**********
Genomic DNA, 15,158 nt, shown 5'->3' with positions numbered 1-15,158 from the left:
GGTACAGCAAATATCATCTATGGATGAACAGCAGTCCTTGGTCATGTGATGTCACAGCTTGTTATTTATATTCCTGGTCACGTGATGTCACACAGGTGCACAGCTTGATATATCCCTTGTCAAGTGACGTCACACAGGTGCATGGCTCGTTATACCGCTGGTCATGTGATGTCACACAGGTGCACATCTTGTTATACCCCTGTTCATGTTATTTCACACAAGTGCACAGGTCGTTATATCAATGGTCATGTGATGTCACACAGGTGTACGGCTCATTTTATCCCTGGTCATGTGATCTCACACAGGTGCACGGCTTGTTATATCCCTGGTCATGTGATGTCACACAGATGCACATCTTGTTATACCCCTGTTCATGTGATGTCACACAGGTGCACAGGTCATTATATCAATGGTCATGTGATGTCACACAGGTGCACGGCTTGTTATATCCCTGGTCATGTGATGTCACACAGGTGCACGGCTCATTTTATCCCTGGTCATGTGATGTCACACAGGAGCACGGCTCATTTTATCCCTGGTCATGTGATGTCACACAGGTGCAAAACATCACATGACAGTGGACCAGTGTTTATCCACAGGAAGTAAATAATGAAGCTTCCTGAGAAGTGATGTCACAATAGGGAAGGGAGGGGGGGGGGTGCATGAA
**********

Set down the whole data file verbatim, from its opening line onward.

Genomic DNA, 15,158 nt, shown 5'->3' with positions numbered 1-15,158 from the left:
GGTACAGCAAATATCATCTATGGATGAACAGCAGTCCTTGGTCATGTGATGTCACAGCTTGTTATTTATATTCCTGGTCACGTGATGTCACACAGGTGCACAGCTTGATATATCCCTTGTCAAGTGACGTCACACAGGTGCATGGCTCGTTATACCGCTGGTCATGTGATGTCACACAGGTGCACATCTTGTTATACCCCTGTTCATGTTATTTCACACAAGTGCACAGGTCGTTATATCAATGGTCATGTGATGTCACACAGGTGTACGGCTCATTTTATCCCTGGTCATGTGATCTCACACAGGTGCACGGCTTGTTATATCCCTGGTCATGTGATGTCACACAGATGCACATCTTGTTATACCCCTGTTCATGTGATGTCACACAGGTGCACAGGTCATTATATCAATGGTCATGTGATGTCACACAGGTGCACGGCTTGTTATATCCCTGGTCATGTGATGTCACACAGGTGCACGGCTCATTTTATCCCTGGTCATGTGATGTCACACAGGAGCACGGCTCATTTTATCCCTGGTCATGTGATGTCACACAGGTGCAAAACATCACATGACAGTGGACCAGTGTTTATCCACAGGAAGTAAATAATGAAGCTTCCTGAGAAGTGATGTCACAATAGGGAAGGGAGGGGGGGGGGTGCATGAA